Similarly, Simon dismisses the Abraham Accords – the 2020 normalization of relations between Israel, the United Arab Emirates, and Bahrain – in a mere 127 words. The historic series of agreements serves as perhaps the Trump administration’s sole shining diplomatic achievement in the Middle East. The Abraham Accords represents a significant opportunity for American interests as well as stability in the region and deserve more analysis. Simon derides the agreements because the Emirates are disinclined to partner with Israel in a war with Iran. While this is accurate, the agreements, by fostering trade relations, seek to build a regional deterrence that will preclude a war with Iran.
Narrow Perspective: An American View of the Middle East
Simon’s keen analytical mind is evident throughout the book. For example, the chapter on the Reagan administration offers insight into the National Security Council’s advice on the bizarre and complicated Iran-Contra scandal. Throughout, Simon highlights instances where ambition eclipsed rational decision-making, leading to unintended consequences, such as America’s informal military alliance with Iraq during the Iran-Iraq War, which emboldened Saddam Hussein’s quest for regional power after the war.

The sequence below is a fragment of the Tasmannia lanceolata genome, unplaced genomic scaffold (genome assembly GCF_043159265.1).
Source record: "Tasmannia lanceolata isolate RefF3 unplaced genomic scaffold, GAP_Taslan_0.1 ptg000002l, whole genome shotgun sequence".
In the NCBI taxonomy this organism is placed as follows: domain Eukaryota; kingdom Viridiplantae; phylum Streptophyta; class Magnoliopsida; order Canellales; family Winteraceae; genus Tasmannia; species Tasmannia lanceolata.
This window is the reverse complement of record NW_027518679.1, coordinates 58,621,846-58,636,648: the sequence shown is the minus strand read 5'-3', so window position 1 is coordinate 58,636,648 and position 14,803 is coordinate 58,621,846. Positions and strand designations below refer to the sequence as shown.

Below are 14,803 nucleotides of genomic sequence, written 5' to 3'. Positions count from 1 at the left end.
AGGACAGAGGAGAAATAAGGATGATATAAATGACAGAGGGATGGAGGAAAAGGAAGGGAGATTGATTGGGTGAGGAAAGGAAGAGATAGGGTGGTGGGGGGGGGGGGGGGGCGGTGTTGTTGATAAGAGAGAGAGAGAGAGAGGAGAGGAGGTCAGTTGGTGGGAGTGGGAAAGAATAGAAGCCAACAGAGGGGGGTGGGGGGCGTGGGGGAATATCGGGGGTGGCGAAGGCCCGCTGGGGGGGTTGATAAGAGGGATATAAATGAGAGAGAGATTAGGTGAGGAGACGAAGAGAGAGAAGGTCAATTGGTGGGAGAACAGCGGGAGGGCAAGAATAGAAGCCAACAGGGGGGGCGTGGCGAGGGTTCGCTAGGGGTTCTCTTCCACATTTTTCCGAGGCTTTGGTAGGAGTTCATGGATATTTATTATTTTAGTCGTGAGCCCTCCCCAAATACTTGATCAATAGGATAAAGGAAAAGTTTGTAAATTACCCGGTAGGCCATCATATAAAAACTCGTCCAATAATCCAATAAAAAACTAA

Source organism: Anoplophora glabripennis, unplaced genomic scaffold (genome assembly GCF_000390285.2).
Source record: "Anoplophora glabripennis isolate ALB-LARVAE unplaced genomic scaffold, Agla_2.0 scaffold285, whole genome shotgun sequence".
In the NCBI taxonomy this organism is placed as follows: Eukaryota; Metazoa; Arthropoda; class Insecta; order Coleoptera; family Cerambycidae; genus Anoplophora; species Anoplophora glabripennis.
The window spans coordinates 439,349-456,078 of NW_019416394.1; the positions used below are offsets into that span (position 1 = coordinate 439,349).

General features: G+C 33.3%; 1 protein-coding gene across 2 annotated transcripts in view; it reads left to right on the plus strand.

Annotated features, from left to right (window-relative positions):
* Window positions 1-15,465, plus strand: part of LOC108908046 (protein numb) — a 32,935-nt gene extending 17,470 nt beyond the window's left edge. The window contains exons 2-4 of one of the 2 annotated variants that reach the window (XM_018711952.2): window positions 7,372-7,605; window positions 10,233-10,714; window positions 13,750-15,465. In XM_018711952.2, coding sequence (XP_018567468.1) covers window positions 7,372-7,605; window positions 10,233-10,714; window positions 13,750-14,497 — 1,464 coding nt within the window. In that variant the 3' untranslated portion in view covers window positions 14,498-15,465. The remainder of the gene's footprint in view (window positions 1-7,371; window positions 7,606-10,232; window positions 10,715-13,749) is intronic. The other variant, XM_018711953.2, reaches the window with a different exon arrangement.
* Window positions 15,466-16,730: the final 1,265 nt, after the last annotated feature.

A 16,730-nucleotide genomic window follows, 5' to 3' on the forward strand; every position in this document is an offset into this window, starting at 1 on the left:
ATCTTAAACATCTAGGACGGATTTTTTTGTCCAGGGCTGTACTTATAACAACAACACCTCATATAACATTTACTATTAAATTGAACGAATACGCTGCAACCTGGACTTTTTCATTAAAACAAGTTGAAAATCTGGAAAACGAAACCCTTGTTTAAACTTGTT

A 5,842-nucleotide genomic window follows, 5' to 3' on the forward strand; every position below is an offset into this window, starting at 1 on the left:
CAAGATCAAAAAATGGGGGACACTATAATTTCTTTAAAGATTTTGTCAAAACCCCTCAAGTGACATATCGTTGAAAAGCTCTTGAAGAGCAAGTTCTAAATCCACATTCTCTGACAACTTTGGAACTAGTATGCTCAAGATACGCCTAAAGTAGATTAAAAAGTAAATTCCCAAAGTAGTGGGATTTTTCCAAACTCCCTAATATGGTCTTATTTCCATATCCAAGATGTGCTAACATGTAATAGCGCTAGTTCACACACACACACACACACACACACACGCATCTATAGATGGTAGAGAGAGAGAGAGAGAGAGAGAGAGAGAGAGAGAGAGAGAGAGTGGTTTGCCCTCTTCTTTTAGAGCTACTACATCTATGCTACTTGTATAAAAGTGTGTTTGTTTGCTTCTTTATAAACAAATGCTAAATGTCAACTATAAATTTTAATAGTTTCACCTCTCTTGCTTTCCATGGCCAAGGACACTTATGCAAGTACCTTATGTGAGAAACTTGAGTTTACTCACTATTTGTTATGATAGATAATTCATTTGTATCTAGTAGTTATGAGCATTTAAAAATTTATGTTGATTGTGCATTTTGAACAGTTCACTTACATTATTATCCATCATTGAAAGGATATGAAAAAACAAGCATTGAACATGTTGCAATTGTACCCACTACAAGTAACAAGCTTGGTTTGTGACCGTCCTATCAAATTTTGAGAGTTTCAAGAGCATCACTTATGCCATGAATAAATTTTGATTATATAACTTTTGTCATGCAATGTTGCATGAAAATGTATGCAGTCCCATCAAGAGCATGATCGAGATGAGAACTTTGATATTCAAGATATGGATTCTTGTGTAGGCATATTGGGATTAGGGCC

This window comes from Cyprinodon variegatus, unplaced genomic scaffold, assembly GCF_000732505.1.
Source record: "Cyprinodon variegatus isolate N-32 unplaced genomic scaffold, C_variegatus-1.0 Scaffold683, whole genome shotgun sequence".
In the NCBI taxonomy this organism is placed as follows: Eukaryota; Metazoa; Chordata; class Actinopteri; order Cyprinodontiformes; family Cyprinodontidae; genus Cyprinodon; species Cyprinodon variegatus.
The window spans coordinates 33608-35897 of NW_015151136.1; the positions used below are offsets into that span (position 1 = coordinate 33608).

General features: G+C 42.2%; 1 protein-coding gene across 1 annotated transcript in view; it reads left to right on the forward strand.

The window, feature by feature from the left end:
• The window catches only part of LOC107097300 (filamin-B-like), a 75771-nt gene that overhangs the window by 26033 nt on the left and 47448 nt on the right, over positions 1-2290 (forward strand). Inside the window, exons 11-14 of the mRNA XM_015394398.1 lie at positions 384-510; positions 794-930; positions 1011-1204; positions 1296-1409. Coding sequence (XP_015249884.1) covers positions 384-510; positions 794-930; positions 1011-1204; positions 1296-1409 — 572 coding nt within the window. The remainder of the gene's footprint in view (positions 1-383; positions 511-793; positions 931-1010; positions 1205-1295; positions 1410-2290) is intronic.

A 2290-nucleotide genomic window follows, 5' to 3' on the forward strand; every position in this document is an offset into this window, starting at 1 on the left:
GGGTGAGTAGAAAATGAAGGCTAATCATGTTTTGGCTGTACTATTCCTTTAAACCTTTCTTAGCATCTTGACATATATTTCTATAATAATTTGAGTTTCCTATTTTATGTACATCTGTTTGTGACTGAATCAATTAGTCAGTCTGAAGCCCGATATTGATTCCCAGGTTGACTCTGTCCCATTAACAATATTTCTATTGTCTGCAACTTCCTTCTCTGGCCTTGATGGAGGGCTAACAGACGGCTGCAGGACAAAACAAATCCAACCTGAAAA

Regrettably, the book focuses almost entirely on American perspectives and actions. A broader exploration of how regional actors responded to American ambitions – and how potential partners like the Saudis reacted to major American policy decisions such as the 2003 invasion of Iraq would have enriched the narrative and offered a more holistic view.
A Small Lens: Lack of Historical Context
The book is more memoir than history and its rigid structure – each of its eight chapters covers the decisions of a single administration – confines its diagnostic scope. Throughout, Grand Delusion focuses on events as they occurred without delving into the historical underpinnings that shaped the region’s trajectory. This omission weakens the analysis by neglecting the historical grievances, conflicts, and power dynamics that continue to reverberate in the present.